The old and the new collide in mainland China’s financial capital
By Jennifer Bradley Franklin
“A multitude of people and yet solitude,” Charles Dickens wrote in A Tale of Two Cities. These words echoed in my mind during my first trip to Shanghai, and I was struck by how the city is both extremely populated and peaceful, and how the two banks of the Huangpu River feel completely different from each other.
For the first leg of my China experience, I checked into the palatial Shangri-La Pudong, on the river’s east side. The area has grown at warp speed since the Chinese government declared it a Special Economic Zone in 1993. What was previously farmland is now a booming cityscape, filled with skyscrapers (including the Shanghai Tower that, when finished in 2015, will be the world’s second tallest), banks, shopping malls, condos and restaurants galore. The city’s landscape looks like something out of the future, and yet, it doesn’t feel crowded, even with the population burgeoning at somewhere around 26 million.
After settling into my room (with floor-to-ceiling windows for a jaw-dropping view of the river and the “old” city beyond), I made a beeline to CHI, The Spa, hoping to ward off the inevitable jet lag that comes with a 12-hour time difference from Buckhead.
My Jade Journey—nearly two hours with a traditional foot cleansing ritual, tea-scented bath and relaxing massage—helped delay exhaustion for a not-to-be-missed dinner of French cuisine at Jade on 36. It was an example of the Chinese appetite for and appreciation of Western food and wine, and the view from the hotel’s 36th floor was arresting, as many of the mammoth buildings lining the river put on a nightly light show.
After a good night’s sleep and a breakfast of fresh lychees, dragon fruit, dumplings and noodles at Yi Café, I set out to see the view from the nearby Oriental Pearl TV Tower, one of the most iconic buildings in Shanghai’s landscape. From (nearly) the top at 351 meters, I had a 360-degree view and even took a ride on a short, but intense, little roller coaster. To skip the lines and enjoy a tour by an English-speaking guide in a trippy astronaut costume, spring for the “VIP tour” (approximately $30).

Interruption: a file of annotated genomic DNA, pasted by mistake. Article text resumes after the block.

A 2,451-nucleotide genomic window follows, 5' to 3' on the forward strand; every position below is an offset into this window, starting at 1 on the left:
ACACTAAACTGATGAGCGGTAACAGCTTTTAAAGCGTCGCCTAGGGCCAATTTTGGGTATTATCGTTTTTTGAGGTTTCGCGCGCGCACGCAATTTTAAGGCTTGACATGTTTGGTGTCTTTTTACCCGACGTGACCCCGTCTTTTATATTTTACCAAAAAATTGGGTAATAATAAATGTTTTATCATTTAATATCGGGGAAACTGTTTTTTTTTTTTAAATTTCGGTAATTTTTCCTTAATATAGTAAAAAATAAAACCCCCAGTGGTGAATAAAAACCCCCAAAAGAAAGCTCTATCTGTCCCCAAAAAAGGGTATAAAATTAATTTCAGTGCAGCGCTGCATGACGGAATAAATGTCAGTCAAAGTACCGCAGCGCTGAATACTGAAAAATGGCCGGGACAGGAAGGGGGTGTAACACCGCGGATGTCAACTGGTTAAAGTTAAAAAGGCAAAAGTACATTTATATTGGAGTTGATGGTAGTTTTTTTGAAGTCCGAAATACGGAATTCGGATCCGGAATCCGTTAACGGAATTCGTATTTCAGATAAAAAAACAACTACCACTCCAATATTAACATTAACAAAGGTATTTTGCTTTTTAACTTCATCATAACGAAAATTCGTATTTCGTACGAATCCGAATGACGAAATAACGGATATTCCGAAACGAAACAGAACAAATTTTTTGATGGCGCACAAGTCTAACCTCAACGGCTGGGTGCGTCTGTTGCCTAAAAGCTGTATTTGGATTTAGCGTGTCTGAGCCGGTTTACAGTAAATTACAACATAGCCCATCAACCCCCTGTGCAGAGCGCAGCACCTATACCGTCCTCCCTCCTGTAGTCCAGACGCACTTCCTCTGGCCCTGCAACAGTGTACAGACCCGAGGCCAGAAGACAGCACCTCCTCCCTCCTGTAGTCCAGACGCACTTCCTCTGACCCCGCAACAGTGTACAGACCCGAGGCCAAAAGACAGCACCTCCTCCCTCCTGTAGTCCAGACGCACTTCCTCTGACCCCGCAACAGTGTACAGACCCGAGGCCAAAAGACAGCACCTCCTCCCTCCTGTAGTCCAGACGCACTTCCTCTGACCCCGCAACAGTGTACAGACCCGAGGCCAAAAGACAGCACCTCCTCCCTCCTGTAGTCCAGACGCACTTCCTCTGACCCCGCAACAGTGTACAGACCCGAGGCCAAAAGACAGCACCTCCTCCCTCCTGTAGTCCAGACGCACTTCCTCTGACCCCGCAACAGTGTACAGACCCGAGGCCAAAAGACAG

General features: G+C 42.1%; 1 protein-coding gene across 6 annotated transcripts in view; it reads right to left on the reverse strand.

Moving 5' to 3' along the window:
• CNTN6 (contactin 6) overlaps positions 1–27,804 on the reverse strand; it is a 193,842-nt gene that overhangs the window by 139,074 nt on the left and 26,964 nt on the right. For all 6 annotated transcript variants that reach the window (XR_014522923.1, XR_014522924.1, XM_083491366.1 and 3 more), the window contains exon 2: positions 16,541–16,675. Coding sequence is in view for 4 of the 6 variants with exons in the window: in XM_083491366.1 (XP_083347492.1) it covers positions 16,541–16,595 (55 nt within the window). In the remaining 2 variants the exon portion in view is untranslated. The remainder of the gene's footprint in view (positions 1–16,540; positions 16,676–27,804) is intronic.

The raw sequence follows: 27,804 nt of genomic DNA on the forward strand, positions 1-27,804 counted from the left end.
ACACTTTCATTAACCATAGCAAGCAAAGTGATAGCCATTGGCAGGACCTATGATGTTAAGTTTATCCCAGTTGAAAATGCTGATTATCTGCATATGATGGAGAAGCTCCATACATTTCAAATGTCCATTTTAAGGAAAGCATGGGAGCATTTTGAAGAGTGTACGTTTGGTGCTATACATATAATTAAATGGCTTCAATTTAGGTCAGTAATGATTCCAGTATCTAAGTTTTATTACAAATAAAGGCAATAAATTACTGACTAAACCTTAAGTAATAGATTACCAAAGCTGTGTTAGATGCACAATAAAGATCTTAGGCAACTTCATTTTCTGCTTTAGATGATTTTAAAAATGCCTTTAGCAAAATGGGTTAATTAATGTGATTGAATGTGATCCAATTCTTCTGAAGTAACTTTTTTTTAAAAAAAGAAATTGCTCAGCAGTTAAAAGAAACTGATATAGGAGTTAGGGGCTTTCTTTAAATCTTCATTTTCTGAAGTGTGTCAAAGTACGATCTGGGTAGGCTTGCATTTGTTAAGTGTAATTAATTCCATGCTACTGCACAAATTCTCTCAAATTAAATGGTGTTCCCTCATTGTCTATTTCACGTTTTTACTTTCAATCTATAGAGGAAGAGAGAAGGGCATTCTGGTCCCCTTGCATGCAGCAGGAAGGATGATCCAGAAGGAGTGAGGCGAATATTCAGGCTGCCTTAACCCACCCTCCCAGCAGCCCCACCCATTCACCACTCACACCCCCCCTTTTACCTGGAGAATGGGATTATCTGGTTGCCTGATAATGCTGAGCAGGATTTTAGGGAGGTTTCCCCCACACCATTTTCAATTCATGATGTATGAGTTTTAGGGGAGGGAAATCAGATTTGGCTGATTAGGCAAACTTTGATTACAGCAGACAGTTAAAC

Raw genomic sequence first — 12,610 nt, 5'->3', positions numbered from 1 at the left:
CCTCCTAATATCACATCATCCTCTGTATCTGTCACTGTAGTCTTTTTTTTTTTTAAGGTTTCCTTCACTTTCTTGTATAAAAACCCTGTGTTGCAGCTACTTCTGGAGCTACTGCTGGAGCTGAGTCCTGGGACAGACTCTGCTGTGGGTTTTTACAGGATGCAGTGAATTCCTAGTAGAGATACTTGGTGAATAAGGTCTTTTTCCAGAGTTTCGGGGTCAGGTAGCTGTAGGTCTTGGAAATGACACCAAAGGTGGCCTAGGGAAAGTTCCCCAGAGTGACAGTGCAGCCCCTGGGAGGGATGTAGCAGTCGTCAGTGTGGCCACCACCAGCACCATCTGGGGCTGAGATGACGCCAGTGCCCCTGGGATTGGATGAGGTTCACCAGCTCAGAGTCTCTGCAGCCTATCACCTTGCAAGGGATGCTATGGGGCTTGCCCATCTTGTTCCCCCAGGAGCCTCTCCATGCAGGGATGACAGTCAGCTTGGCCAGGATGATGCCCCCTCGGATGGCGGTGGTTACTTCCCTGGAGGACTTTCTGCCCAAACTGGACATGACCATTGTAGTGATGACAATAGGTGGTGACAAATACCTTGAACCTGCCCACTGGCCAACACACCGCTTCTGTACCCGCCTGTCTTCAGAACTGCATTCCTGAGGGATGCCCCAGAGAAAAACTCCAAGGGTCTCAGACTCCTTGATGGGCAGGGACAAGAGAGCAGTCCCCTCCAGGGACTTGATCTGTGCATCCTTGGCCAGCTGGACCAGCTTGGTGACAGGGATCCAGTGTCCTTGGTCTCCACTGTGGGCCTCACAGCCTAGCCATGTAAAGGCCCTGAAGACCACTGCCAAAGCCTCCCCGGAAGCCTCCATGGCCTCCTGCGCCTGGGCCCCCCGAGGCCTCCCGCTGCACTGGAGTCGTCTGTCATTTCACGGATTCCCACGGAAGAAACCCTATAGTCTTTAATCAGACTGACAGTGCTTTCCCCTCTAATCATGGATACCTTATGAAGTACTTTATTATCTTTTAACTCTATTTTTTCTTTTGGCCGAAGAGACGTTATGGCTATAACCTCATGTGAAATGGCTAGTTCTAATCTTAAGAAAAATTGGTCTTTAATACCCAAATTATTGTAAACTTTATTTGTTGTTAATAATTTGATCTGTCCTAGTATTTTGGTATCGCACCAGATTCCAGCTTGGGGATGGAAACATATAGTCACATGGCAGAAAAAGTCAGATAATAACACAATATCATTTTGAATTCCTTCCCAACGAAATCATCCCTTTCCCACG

My second stop was the Jing An Shangri-La on the Puxi (“river west bank”) side, which is steeped in history. The sparkling, 60-storey building matches the upscale area, which straddles the line between the former French and British Concession areas (the city was carved up into international settlements in the late 19th and early 20th centuries, so those areas were under other nations’ rule and retain some of the character and architecture of their once-ruling countries). Heated marble bathroom floors, electronic blackout curtains, original works of art, sparkling chandeliers, richly patterned carpet and stunning views made it exciting to settle into my room on the 54th floor. Shanghai makes it plain that capitalism is alive and well in China, shattering many of my preconceived notions. Multi-level outposts of Gucci, Cartier, Prada and Hermès were nearby, and it was nearly as common to see a Lamborghini as a Honda.
A city native recommended a lunch of “soup dumplings” at Din Tai Fung, and it turned out that their pork xiao long bao was my favorite bite of the whole trip. The steamed dumpling consisted of a delicate skin around a meaty piece of pork and still-steaming soup. It was fun learning to carefully pick it up with chopsticks, dip it in a mixture of vinegar, soy sauce and julienned ginger, biting off the edge and slurping the liquid “soup” out before downing the rest.
Next, I was off to the lush Yu Garden, conceived during the Ming Dynasty (the mid-1500s, for you history buffs). The walled garden’s winding paths, full of traditional Chinese architecture, halls, pavilions, koi ponds and stone dragons, allowed me to find peace and reflection, though skyscrapers towered above its borders. Continuing the cultural odyssey, I visited the even older Jing’an Temple (literally “Temple of Peace and Tranquility”), built in A.D. 247. A giant Buddha, which is nearly 30 feet high and comprises 15 tons of silver, is the centerpiece of the working temple, home to monks who meditate and pray within the serene walls.
The fitting descriptors for Shanghai are nearly endless: sparkling, complex, futuristic, a collision of old and new. No matter what descriptor resonates most about Shanghai, for me, one stands out: spectacular.
Din Tai Fung | www.dintaifungusa.com